The project manager on the mast removal – and as it would have been, on and beyond – was former naval officer Stephen Green. Stephen was a classic RN type, well-organized, calm and collected, self-disciplined and self-motivated, with complete commitment to the project. An imposing figure, and always there for Maritime Films UK to help us capture this latest phase in the multi-year restoration – and always right on time. It was therefore an ominous surprise for the National Museum of the Royal Navy team when he failed one day to check in or call ahead of a meeting. In the end police and colleagues went round to his home. They had to force entry, and were shocked to discover that he had suddenly died. All of us will miss him sorely. R.I.P. Stephen – we and Victory are forever in your debt.
… was the biggest camera operation Maritime Films UK had ever mounted. We had to capture the mast as it went through each deck. So onboard, GoPros and a full HD camera were installed, from the keelson up. (The picture shows the butt end as it lifted off from the keelson.) Finding a clamping spot for the GoPros was a challenge – but I found some small-bore pipes attached to the deckhead. We had to withdraw from Victory before the lift started, so the rigging team kindly ran the cameras. If we’d started them even at the last moment before standing clear, they’d have run out and missed those key shots. They all survived, too – thanks riggers. Meanwhile David Botwinik time-lapsed from the museum’s upper floor, while I roved at ground level, David joining me later. So, a 6-camera shoot.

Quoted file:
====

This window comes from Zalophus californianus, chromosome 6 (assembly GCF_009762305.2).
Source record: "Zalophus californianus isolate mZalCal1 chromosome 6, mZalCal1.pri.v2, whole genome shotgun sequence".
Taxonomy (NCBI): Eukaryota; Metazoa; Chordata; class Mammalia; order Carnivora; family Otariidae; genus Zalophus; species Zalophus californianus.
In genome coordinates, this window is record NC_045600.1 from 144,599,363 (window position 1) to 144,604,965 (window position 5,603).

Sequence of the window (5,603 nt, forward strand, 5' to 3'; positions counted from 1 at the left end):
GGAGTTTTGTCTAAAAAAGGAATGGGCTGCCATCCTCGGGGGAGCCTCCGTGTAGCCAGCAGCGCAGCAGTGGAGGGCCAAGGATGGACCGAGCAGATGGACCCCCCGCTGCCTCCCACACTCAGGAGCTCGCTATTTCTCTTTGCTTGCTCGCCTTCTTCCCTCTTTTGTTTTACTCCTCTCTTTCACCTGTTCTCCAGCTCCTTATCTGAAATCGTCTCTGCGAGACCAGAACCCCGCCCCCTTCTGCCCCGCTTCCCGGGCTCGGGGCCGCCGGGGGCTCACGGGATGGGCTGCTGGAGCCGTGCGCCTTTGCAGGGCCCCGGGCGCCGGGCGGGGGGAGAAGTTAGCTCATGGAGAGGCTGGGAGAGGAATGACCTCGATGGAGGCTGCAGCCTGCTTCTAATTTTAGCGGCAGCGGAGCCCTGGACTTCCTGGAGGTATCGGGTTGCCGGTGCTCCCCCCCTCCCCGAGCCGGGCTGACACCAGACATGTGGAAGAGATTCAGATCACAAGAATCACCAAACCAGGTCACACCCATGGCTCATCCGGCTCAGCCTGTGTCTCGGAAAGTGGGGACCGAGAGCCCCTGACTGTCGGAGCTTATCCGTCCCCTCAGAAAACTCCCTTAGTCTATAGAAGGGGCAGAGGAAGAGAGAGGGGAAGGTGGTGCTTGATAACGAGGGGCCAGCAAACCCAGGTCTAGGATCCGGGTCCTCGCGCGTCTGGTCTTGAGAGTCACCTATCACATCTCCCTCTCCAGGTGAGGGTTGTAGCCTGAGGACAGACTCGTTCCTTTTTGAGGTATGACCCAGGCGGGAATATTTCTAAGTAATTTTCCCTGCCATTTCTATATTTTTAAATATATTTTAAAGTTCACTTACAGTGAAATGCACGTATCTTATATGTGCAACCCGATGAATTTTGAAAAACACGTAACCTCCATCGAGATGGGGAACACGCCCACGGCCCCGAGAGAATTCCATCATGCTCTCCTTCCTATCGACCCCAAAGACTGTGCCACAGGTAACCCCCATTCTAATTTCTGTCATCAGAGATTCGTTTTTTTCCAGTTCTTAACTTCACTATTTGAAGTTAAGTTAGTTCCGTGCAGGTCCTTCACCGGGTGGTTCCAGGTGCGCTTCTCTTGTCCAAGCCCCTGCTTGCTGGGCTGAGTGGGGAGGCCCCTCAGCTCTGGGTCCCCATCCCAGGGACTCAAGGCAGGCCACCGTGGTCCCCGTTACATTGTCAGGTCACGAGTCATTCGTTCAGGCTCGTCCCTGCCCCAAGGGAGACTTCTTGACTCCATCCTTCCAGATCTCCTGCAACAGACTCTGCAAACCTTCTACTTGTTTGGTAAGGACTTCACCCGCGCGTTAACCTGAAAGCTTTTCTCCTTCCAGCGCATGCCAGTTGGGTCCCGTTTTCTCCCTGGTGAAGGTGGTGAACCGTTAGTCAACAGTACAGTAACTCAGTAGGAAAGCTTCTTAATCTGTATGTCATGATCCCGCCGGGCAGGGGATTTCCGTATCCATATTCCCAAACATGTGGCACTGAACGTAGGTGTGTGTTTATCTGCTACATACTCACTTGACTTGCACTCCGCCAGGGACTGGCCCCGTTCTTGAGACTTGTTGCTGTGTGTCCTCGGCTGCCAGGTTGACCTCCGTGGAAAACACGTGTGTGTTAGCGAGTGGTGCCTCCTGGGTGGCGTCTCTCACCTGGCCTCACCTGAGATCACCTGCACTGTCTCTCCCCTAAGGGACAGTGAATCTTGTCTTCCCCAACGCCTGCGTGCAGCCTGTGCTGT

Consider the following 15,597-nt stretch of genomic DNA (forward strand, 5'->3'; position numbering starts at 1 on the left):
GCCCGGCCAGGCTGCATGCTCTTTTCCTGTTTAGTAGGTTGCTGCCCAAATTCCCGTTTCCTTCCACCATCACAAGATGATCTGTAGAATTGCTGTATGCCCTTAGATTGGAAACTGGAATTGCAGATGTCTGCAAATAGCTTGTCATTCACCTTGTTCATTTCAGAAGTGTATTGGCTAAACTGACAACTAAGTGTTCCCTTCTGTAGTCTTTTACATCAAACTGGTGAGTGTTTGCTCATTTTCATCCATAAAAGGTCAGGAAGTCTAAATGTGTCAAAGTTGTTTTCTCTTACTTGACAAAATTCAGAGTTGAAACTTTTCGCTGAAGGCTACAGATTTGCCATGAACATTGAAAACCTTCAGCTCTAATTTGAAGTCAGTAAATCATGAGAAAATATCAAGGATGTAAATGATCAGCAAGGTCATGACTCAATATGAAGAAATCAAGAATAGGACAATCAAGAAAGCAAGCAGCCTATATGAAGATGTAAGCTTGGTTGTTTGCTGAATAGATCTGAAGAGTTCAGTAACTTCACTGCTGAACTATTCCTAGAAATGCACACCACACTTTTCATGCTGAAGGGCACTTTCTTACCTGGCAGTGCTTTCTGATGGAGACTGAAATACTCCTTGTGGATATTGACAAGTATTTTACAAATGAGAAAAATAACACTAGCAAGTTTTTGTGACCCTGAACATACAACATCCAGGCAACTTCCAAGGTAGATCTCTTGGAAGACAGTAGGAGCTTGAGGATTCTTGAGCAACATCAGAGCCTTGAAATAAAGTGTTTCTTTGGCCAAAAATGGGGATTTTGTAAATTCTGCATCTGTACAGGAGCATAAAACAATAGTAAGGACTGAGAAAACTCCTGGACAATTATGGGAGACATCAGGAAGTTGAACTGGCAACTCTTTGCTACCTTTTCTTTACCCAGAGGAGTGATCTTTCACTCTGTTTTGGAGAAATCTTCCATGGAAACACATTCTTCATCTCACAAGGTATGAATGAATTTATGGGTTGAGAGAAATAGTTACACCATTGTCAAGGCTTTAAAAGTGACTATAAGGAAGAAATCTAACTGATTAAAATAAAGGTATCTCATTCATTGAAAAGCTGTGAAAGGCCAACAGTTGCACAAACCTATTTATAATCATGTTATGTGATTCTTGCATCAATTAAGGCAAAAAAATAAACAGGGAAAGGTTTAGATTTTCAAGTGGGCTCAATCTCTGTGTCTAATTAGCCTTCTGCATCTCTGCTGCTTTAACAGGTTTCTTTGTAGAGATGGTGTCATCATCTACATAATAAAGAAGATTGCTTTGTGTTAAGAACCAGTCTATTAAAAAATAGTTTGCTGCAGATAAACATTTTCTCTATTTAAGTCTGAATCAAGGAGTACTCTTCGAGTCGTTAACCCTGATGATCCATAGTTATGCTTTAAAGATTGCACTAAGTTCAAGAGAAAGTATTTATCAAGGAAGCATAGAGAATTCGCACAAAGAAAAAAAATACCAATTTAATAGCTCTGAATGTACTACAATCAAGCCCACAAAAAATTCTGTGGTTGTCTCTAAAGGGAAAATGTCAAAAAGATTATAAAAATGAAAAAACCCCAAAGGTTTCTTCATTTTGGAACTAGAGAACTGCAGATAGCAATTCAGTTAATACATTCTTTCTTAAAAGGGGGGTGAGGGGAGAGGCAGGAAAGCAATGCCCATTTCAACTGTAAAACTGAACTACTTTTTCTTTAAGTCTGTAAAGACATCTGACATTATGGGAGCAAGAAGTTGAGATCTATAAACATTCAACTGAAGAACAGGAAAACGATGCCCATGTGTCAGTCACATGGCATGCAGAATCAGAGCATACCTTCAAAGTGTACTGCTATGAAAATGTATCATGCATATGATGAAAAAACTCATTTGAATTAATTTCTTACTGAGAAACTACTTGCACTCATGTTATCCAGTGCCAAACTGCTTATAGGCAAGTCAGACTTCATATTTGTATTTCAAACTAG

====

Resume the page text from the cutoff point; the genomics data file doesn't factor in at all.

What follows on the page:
As were all calculations about the weather. Many go-dates were to pass until at last the time and above all the wind, were just right. Almost no breeze could be tolerated, because if the mainmast began to swing like a pendulum as it was drawn out from Victory, disaster movie scenes would ensue – not least because it would be well-nigh impossible to stop it once it started, threatening the ship and all around her. As with all work on Victory, all involved were well acquainted with the simple fact governing all work on her – she is unique, irreplaceable and not just a British but a world heritage treasure. So the spirit of her restoration is a curious combination of brute strength – reflecting the brute strength it took to build her – and the utmost delicacy needed to preserve and protect her.
Rob is a TV producer, reporter and camera operator with 30 years’ experience at the BBC, Channel 4 and ITN, in news, factual and documentary production. He is a four times award winner, whose awards include a coveted Royal Television Society award for his work on Channel 4 News. His association with The Maritime Foundation goes back to 1995, when he won the first Desmond Wettern Maritime Media Award for a series of reports that led to a major documentary on the loss of the bulk carrier Derbyshire.